Memories of Russia: 1916 - 1919 by Princess Paley

Chapter VII

How abdication came about

Although the details of the abdication of the Emperor Nicholas are known, I am anxious to recall them here so that it may not be forgotten that all the misfortunes which have come to Russia had their startingpoint in this abdication. Woe and eternal shame to them who provoked and supported it! Having quitted the Head-quarters of the Army on February 27th/March 12th, to return to Tsarskoe, the Emperor learnt that the trains for Petrograd were no longer getting through. It was decided that he should go to Pskov, where the Imperial train arrived on March 1st/14th, and, where the Emperor received a telegram from General Alexeleff, telling him of the progress of the Revolution and begging him to make all possible concessions. General' Russky, who commanded the Army of the North, and who was just then at Pskov, urged the Emperor strongly to fall in with the advice in Alexeieff's telegram. This telegram had reached Pskov before the Emperor's arrival, but an hour afterwards Russky received another from Rodzianko saying that all concessions were too much belated, that the only means of saving the dynasty was abdication.

Evidently Rodzianko had sent telegrams to the same effect to the officers in command of the armies, for the Grand Duke Nicholas and Generals Broussiloff and Evert all telegraphed to the Emperor, and all three, in different terms, advised him to yield. . . . Simultaneously with these telegrams the Emperor learnt that his dear escort (le Konvoi) had betrayed him and gone over to the rebels. This was a painful blow to him. 'When one remembers how the Emperor and Empress favoured these people of the escort, what interest they took in their families, in their children, how they showered presents upon them, one can understand that such black ingratitude must have affected them painfully.

On the afternoon of March 2nd/15th Russky returned to the Emperor, who was staying in his railway compartment, and continued to persuade him to abdicate. He kept repeating unceasingly the words: "Non, Vache Velitchestvo, rechailess" -" Come, Sire, decide!" At last the Emperor yielded. He drew up a telegram to Rodzianko, saying to him that he made this sacrifice for his beloved country and abdicated in favour of his son, on condition that the latter should not quit him until he came of age. He handed the message to Russkyand went back into the railway carriage. Russky, noticing that the Emperor in this telegram made no allusion to the Regency of the Grand Duke Michael, added what he considered necessary and begged Count Frederics, Minister of the Court, to show the telegram to the Emperor. Frederics brought back the telegram with its correction, as well as another to General Alexeleff in which the Emperor announced the nomination of the Grand Duke Nicholas as Generalissimo and also his own abdication. Frederics added that the Emperor wished to await the arrival of Gutchkoff and Choulguine, whom the Duma were sending to see him, before dispatching these telegrams. Twenty minutes later, the Emperor changed his mind and sent an aide-de-camp to get these telegrams back from Russky, who would not hand them over, but who gave his word of honour (honour !) not to dispatch them until the two spokesmen should have arrived.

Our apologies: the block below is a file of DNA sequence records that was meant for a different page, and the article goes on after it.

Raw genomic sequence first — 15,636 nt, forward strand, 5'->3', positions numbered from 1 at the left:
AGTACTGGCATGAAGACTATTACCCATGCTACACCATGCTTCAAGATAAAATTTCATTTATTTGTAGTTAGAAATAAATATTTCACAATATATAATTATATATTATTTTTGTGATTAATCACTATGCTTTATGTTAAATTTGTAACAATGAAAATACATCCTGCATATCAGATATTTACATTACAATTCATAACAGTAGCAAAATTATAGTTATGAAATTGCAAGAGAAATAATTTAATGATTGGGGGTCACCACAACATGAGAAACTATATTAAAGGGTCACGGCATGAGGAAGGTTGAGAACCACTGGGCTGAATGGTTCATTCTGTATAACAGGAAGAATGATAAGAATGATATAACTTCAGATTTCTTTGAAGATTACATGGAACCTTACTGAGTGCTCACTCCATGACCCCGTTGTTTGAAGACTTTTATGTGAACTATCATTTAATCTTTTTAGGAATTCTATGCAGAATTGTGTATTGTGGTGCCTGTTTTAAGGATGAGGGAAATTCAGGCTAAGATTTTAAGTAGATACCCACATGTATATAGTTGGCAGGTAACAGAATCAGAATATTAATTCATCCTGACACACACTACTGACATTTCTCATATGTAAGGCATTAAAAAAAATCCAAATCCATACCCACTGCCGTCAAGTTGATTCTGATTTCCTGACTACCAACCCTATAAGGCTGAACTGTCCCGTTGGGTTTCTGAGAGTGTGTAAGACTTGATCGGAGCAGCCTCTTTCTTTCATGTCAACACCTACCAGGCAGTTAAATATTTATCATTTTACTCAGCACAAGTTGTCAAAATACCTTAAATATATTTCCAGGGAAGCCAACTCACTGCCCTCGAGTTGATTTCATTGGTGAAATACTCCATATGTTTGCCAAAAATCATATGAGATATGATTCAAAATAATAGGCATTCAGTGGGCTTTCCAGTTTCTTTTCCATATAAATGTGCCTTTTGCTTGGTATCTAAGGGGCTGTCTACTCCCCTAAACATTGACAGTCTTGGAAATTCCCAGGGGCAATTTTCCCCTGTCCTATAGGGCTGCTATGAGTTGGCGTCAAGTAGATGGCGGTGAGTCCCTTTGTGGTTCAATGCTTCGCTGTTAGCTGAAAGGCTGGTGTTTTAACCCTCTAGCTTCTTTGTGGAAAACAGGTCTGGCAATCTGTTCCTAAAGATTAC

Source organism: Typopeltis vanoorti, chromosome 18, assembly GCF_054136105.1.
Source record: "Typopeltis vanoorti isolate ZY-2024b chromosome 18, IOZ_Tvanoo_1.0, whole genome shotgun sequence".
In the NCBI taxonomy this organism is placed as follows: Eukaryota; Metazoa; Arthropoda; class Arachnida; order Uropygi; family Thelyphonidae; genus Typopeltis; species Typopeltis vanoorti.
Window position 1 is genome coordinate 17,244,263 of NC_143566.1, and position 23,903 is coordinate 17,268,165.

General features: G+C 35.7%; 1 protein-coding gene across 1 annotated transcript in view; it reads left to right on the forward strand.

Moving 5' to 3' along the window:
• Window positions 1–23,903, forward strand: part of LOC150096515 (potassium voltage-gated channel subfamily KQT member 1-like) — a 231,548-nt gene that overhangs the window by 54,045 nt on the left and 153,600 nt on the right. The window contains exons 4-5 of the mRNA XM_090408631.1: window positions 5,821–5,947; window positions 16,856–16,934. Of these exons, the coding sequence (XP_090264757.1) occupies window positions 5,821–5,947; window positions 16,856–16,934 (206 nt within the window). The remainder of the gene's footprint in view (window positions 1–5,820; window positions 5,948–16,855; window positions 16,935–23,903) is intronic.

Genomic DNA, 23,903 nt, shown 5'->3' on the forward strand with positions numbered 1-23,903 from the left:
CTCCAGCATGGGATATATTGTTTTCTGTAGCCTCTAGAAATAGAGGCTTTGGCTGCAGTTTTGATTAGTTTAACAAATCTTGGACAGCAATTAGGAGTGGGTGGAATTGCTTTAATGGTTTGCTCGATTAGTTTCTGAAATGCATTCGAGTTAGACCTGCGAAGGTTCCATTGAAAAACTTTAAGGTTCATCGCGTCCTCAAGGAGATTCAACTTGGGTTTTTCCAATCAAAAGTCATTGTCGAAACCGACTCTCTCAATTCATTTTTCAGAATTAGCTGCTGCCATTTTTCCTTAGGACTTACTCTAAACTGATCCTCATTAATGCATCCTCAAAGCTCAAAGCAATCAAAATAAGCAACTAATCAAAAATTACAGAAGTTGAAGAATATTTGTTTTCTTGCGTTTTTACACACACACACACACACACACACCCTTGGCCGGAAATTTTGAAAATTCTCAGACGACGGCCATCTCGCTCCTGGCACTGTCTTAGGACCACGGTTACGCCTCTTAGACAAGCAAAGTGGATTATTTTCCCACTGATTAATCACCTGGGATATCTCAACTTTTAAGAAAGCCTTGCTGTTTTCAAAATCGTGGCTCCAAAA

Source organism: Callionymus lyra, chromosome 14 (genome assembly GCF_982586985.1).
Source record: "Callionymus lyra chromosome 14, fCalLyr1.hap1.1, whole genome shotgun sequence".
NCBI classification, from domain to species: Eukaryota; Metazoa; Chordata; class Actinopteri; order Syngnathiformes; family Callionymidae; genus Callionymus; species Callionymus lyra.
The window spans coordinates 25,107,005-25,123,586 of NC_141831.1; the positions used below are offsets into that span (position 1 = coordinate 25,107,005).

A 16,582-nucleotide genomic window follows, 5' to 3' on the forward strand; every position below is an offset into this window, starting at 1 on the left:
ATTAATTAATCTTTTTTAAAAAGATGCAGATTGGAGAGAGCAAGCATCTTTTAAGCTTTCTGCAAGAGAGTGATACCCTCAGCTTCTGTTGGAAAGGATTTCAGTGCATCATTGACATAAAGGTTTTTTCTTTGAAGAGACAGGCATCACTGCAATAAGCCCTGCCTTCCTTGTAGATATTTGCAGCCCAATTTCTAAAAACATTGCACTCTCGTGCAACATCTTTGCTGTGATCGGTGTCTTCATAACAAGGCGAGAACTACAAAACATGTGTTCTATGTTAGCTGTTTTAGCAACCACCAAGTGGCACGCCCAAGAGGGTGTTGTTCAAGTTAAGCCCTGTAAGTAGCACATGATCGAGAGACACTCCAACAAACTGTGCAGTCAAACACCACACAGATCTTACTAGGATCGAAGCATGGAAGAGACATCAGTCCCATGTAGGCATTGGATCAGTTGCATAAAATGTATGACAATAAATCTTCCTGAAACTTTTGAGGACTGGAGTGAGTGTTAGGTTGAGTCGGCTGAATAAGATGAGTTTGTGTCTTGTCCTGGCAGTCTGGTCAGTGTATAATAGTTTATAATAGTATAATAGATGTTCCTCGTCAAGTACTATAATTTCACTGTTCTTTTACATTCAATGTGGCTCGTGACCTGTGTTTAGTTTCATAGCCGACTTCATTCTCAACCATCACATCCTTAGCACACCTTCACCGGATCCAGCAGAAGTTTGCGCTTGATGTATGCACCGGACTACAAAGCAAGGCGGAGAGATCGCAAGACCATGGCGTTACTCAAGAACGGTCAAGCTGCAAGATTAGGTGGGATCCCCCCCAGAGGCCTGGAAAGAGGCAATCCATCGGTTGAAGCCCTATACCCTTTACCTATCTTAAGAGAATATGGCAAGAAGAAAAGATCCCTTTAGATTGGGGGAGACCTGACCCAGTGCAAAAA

When they did arrive the Emperor had them called in, and announced to them his abdication for himself and for his son, which came as a surprise to the Duma's envoys for their instructions contemplated only the Emperor's own abdication and not that of the heir. It was not until much later that we learnt what decided the Emperor to make the double abdication. He sent for his doctor and said to him: " At any other time I would not have asked you such a question, but to-day the moment is grave and I beg of you to answer me with complete frankness: is it possible that my son may live and reign some day? " 

"Sire," replied Fedoroff, "I am obliged to acknowledge to Your Majesty that His Imperial Highness cannot attain to his sixteenth year. . . ."

Having received this stab in his heart, the Emperor's decision became unshakable. This Monarch who had hesitated so much over the granting of a Constitution or even over appointing a responsible Minister, signed with a stroke of his pen an' Act of immense gravity, the disastrous effects of which for Russia have been incalculable, At one in the morning, Gutchkoff , . and Choulguine carried off the Act of double abdication in favour of the Grand Duke Michael, a favour which the latter yielded under the pressure of the Revolutionaries and which led to the disasters from which we are suffering to-day! Dreadful disasters which have carried off so many innocent victims and plunged Russia in grief and ruin.

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